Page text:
True tales of life in trucking volume 4
One of the requirements to operate full size trucks on the highways, and byways of this great land of ours, is being in possession of a valid Medical Certificate. These are acquired by undergoing a vigorous medical examination which can include, but is not limited to, very pointed suggestions about how to improve your overall health. Little changes in your daily routine, like keeping your heart rate at a constant 200 beats per minute for a few hours a day, may be suggested. Ways to achieve these goals with only subtle changes in daily activities, can range from hoisting manhole covers, to light mining. A sure way to disappoint your health care provider, is to tell him, or her, that you would be more comfortable just going for short little walks. This will automatically trigger the diet speech, upon conclusion of a simultaneous head shake, and eye roll. Diets are fairly simple. There is no reason to commit to memory the calorie count of an apple peel, or to be able to rattle off the sodium content of tree bark. The most fundamental rule of thumb is, if you put it in your mouth, and you like it, spit it out, you are not supposed to be eating it. The doctor is a skilled professional, who feels a profound responsibility to be thorough, do not expect your diet training to be quite that brief. A special thing is added to your exam upon reaching 50 years old. When I was 49, after the exercise and diet portion of the exam was safely behind me,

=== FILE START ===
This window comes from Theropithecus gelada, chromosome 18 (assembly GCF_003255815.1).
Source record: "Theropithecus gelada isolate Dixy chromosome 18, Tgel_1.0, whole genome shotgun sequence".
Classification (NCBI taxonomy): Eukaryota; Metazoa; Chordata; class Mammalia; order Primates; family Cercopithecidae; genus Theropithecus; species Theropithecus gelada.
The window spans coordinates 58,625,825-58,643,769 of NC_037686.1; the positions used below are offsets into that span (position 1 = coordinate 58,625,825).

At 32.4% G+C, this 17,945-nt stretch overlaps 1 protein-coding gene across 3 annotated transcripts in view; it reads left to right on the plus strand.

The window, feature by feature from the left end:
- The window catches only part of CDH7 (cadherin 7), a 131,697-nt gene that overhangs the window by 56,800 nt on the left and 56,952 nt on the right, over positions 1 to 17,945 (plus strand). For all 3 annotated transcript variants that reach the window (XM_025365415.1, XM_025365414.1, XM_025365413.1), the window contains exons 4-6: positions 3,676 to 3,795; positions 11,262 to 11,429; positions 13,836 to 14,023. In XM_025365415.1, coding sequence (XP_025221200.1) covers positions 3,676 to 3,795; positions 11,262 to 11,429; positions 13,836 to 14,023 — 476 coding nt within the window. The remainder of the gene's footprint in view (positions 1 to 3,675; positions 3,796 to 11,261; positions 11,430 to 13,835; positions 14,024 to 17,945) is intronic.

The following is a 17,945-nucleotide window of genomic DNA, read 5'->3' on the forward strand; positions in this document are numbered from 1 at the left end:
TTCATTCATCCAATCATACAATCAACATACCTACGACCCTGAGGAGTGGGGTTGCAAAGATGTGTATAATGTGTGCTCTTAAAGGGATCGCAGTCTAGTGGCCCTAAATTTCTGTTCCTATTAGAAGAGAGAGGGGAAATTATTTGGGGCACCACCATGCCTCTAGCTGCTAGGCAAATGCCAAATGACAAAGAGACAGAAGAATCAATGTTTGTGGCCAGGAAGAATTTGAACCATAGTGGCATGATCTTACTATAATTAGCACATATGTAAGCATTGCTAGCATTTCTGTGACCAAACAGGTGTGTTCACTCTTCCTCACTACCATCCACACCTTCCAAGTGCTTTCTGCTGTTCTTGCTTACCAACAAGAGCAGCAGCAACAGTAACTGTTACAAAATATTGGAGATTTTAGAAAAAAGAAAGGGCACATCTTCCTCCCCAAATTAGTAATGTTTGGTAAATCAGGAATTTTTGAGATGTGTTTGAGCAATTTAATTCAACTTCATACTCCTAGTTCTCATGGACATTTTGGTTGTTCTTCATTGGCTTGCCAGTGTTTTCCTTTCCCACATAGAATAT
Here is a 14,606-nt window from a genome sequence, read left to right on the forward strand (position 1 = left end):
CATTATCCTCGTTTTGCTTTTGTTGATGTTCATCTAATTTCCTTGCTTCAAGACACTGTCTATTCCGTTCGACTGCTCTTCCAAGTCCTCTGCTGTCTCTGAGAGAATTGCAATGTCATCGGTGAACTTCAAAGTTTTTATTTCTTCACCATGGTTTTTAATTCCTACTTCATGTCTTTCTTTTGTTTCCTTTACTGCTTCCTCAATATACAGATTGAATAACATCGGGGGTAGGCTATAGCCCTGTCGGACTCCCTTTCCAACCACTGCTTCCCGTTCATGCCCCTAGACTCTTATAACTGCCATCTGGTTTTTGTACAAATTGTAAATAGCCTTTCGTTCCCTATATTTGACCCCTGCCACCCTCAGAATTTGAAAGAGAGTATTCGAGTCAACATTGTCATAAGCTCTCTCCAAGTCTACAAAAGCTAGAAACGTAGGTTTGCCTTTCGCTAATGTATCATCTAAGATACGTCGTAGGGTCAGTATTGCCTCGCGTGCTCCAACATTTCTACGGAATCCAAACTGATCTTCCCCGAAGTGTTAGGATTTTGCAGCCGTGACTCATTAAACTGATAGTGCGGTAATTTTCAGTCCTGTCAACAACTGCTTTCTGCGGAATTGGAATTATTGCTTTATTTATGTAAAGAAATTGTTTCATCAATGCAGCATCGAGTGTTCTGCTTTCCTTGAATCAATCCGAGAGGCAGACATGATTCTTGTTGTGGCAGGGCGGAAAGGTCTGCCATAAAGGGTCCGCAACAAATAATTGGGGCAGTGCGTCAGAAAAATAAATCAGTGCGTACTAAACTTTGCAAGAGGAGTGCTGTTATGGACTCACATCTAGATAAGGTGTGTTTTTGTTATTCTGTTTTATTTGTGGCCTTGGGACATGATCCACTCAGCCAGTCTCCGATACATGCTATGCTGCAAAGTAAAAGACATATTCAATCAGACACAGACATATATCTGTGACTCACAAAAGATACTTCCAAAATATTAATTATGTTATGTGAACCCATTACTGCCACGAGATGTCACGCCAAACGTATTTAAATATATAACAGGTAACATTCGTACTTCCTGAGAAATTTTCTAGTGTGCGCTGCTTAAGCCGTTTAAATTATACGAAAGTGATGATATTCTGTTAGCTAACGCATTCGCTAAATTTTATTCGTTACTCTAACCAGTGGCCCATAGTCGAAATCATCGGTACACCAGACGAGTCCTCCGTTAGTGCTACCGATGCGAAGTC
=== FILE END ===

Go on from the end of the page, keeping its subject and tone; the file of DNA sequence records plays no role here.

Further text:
those happen every time for me by the way, we moved on to checking vision, hearing, and vital signs. At 50 when we finally reached this point, I noticed that while I reached for my jacket, the Doc was reaching for a rubber glove. He explained that at my age it was extremely important that I undergo a prostate exam. For him, this may have been just another routine visit, but to me, it seemed like this should have been preceded by heavily administered anesthetic, and an enthusiastic test of The Emergency Broadcast System. Weeping did nothing to save me from this most intimate, and savage violation. When I was able to regain an upright position, a brief visual sweep of the office failed to detect the 3 and a half feet of galvanized pipe I expected to find. Trying to thread my arms into the sleeves of my jacket, while shaking like an apoplectic crack baby, proved more of a challenge than I was up to. I thought that a grown man crying, and dragging his jacket across the parking lot by one sleeve, would evoke pity, or at least interest in witnesses, but apparently the people I encountered had seen a 50 year old get his DOT physical before. Is it just me, or would you agree that when you go and see the Doctor feeling great, you shouldn’t leave with Post Traumatic Stress Disorder? I know one thing, when I see the F/U on the invoice, it would take an insanely talented salesman to convince me it means follow up.